Ernest Hemingway would have enjoyed the romance of the triumphal homecoming of the farmer's son, Miguel Indurain, to Pamplona, the town the American author loved and wrote about in his The Sun Also Rises.
Pamplona will be in mid- fiesta, with 182,000 people celebrating St Firmin's festival when the local hero charges into town with the Tour de France in three weeks' time. It promises to be quite a party.
Outrunning the bulls through the narrow streets of this medieval town may be their sport for the festival, but for Indurain's rivals there appears to be no way of outriding or outflanking the Spaniard.
"The Sphinx" as he is known has had the Tour spellbound for five years - and Pamplona waits to welcome its favourite son in the firm belief that once again he will be wearing the yellow jersey of Tour No 1. He has, after all, worn the colour for 60 days in past Tours.
To make the town's homage even stronger and the celebrating louder he arrives the day after his 32nd birthday - a sign of the stage-managing that is a forte of the Tour organisation. Their diplomacy also has been tested. After a letter from the Basque separatists of ETA, Tour organiser Jean-Marie Leblanc has agreed to a Basque-speaking commentator on the Tour while it is in Spain.
Indurain hails from Villava, some kilometres from Pamplona, but Hemingway's town is where his competitive edge was honed as a child pedalling to earn a sandwich and a drink for completing his race. It is also where Jose Miguel Echevarri ran a bar until his motivational skills as a manager were called on to build a professional team, and Indurain happened to cross his path.
Now both are in the Netherlands for today's start. Ahead of Indurain stretch 22 days of racing through five countries, 24 mountains and plenty of uncertainties.
The curtain-raiser time trial over nine kilometres could fall to Britain's Chris Boardman, but it is who will stand on the Paris podium on 21 July that really matters. Boardman has no doubts. "I watched Indurain in the Dauphine Libere race. It was a lesson," he said. "He passed up opportunities to inflict damage, waiting until the time was right to do maximum damage with little effect on himself, physically and mentally. He knows how to play mental warfare.
"After last year I thought the ONCE riders were the team to keep attacking Indurain until he broke, but after their top man, Laurent Jalabert, cracked in the Dauphine Libere, I believe that they settled for less than overall victory."
Jalabert, world ranked No1, has long been the best chance France have had since Bernard Hinault joined the elite club with five Tour victories. Jalabert has the hallmarks of a challenger, but so too have others, and new names are joining the queue to prevent Indurain establishing a new and exclusive club with six Tours.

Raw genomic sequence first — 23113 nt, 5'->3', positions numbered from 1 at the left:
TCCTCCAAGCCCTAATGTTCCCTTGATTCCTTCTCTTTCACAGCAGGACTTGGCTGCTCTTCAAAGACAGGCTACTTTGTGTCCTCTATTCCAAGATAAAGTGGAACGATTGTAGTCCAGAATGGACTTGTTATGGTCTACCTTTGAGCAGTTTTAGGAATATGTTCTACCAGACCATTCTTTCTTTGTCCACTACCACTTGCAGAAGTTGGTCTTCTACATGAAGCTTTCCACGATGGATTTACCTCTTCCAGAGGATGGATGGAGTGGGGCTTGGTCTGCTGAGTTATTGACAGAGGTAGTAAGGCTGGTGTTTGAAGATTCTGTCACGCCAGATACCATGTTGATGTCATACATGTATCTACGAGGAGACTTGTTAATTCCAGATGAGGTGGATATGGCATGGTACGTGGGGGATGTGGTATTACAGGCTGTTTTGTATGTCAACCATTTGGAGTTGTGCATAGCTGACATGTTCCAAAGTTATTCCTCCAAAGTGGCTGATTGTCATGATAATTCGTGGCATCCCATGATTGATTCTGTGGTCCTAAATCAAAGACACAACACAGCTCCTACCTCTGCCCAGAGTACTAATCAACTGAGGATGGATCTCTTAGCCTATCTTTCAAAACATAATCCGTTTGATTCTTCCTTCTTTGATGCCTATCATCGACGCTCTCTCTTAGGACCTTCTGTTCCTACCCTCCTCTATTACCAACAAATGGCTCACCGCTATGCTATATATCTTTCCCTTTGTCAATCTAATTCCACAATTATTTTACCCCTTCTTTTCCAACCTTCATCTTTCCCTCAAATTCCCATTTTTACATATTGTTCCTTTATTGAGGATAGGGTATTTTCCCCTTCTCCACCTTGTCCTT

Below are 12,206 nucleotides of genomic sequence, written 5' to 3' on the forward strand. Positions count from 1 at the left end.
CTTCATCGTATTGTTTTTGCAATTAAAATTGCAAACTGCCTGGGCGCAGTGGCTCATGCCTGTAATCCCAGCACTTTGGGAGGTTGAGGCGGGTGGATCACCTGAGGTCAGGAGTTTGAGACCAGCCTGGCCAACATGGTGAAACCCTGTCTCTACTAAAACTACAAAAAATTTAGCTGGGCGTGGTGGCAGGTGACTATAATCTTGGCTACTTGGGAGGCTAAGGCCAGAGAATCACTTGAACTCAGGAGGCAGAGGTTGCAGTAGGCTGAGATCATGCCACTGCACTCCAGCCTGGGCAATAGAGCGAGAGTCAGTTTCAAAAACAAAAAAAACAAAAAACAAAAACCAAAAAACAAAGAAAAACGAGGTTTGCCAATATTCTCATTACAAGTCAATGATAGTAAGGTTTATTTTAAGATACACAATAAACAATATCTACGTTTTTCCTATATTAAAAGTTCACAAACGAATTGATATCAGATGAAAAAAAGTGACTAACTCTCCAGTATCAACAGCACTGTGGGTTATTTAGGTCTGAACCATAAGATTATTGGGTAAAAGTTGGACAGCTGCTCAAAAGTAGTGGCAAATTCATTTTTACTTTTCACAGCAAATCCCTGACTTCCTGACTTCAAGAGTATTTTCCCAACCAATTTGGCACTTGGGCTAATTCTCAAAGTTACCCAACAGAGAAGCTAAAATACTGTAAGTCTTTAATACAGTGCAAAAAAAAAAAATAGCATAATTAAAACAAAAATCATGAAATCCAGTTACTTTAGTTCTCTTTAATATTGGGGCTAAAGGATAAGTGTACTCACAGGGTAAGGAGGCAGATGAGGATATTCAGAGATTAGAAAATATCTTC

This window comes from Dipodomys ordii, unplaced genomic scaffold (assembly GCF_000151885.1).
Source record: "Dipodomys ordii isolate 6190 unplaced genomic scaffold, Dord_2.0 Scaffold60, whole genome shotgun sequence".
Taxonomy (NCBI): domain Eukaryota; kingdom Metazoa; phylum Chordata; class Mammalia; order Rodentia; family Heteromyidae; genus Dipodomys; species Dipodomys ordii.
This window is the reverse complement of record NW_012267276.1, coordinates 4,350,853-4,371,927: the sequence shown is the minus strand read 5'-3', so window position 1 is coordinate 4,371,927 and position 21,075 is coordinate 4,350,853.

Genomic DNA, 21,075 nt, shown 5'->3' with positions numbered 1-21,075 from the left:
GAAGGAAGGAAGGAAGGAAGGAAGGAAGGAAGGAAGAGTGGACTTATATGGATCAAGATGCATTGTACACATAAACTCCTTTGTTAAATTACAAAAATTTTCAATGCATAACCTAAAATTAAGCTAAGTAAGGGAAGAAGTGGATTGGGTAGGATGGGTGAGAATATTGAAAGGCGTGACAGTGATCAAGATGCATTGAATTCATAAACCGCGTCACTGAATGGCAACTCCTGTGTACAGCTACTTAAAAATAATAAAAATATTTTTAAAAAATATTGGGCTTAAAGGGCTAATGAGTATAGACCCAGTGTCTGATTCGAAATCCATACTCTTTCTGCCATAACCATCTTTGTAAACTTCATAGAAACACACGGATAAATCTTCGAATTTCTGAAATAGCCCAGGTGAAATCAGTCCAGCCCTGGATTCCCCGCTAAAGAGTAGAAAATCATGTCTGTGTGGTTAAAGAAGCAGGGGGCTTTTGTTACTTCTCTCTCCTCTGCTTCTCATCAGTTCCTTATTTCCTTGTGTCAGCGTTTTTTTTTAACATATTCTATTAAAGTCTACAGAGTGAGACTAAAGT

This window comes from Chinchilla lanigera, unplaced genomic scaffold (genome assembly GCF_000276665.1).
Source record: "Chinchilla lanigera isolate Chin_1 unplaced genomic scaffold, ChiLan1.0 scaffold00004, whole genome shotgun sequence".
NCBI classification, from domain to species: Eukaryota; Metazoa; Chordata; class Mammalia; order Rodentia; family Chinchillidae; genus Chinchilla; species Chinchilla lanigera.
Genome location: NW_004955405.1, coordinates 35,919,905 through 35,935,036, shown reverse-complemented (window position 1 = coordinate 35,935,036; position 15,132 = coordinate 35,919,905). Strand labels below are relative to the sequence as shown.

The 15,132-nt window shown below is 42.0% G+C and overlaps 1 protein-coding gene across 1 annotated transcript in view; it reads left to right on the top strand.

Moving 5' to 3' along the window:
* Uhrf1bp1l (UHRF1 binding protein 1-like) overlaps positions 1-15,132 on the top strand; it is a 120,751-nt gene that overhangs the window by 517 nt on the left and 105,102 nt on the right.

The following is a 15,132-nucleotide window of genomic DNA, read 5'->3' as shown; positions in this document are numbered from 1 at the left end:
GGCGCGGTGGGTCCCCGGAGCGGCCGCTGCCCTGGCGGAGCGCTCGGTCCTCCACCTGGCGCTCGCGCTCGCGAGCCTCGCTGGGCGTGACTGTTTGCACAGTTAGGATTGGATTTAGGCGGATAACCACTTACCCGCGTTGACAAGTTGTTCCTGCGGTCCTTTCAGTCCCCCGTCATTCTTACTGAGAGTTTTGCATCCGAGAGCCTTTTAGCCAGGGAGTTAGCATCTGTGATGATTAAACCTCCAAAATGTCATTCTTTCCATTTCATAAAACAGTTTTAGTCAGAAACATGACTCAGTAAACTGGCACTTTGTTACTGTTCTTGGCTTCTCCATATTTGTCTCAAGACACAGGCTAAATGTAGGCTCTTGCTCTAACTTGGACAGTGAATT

Switzerland's Tony Rominger has won three Tours of Spain and a Tour of Italy, and admits, that at 35, "this is my last chance" to complete a set.
Next year Rominger plans to change his team role to lieutenant in the hope that he can help another Spanish rider to win. His team-mate Abraham Olano is, at first glance, an Indurain look-alike. Last year he won the world road-race title ahead of Indurain - which brought him insults from his fellow Basques for beating the great man - and was second to him in the world time trial championship.
Second in last year's Tour of Spain and third in the Tour of Italy last month, Olano's big-tour pedigree is shaping up. This time he rides in support of Rominger.
The Russian challenge is headed by Yevgeny Berzin whose beating of Indurain in the 1994 Tour of Italy was seen as yet another signal. The list of hopefuls ranges from Berzin to Alex Zulle of Switzerland. They are all waiting for Indurain to falter so that they can pounce. Pamplona hopes it will not be during their 17th stage, which is rated the hardest with 260 kilometres and five mountains.
Strong legs and a tactical brain do help but riders need "teeth". Knowing how to grind your rivals on those torturous days is the key. Indurain has it.
After three days here, the race crosses Belgium into France, then in the second week heads for Italy to finish at Sestriere on the top of a 2,300 metres climb that is one of the four highest Tour peaks. Spain follows in the final week as the Tour maintains its roving role which began 42 years ago at Amsterdam with the first start outside France.
Despite the Indurain reign, everyone has a level of ambition. For Boardman it is to reach the Paris finale, a distant 3,900 kilometres away, for the first time and in the top 20, while Britain's other hope, Max Sciandri, wants to improve on last year's stage win.
FOUR TO CHALLENGE INDURAIN
Born: Vyborg, Russia
Resides: Broni, Italy
His 1994 Giro d'Italia dominance of Miguel Indurain, particularly in the time trials, put him high among the 1995 contenders, but bronchitis ended his Tour ambitions after 10 days.
Born and resides: Mazamet, France
World ranked No 1, he has been winning Tour stages since 1992, plus the points jersey (consistent finishing) in 1992 and 1995. The team manager, Manolo Saiz, also has Alex Zulle just in case...
Born: Voyens, Denmark, of Swiss parents
Resides: Monte Carlo
With three Vuelta d'Espagna and a Giro d'Italia to his credit, Rominger is a Tour natural. Third last year and second in the 1993 Tour plus taking the mountains jersey proved that.
Born and resides: Wil, Switzerland
Reaffirmed last year his earlier Tour promise (wore the yellow jersey in 1992) with second place. He can climb mountains and win time trials, the primary attributes of a Tour challenger.Reuse content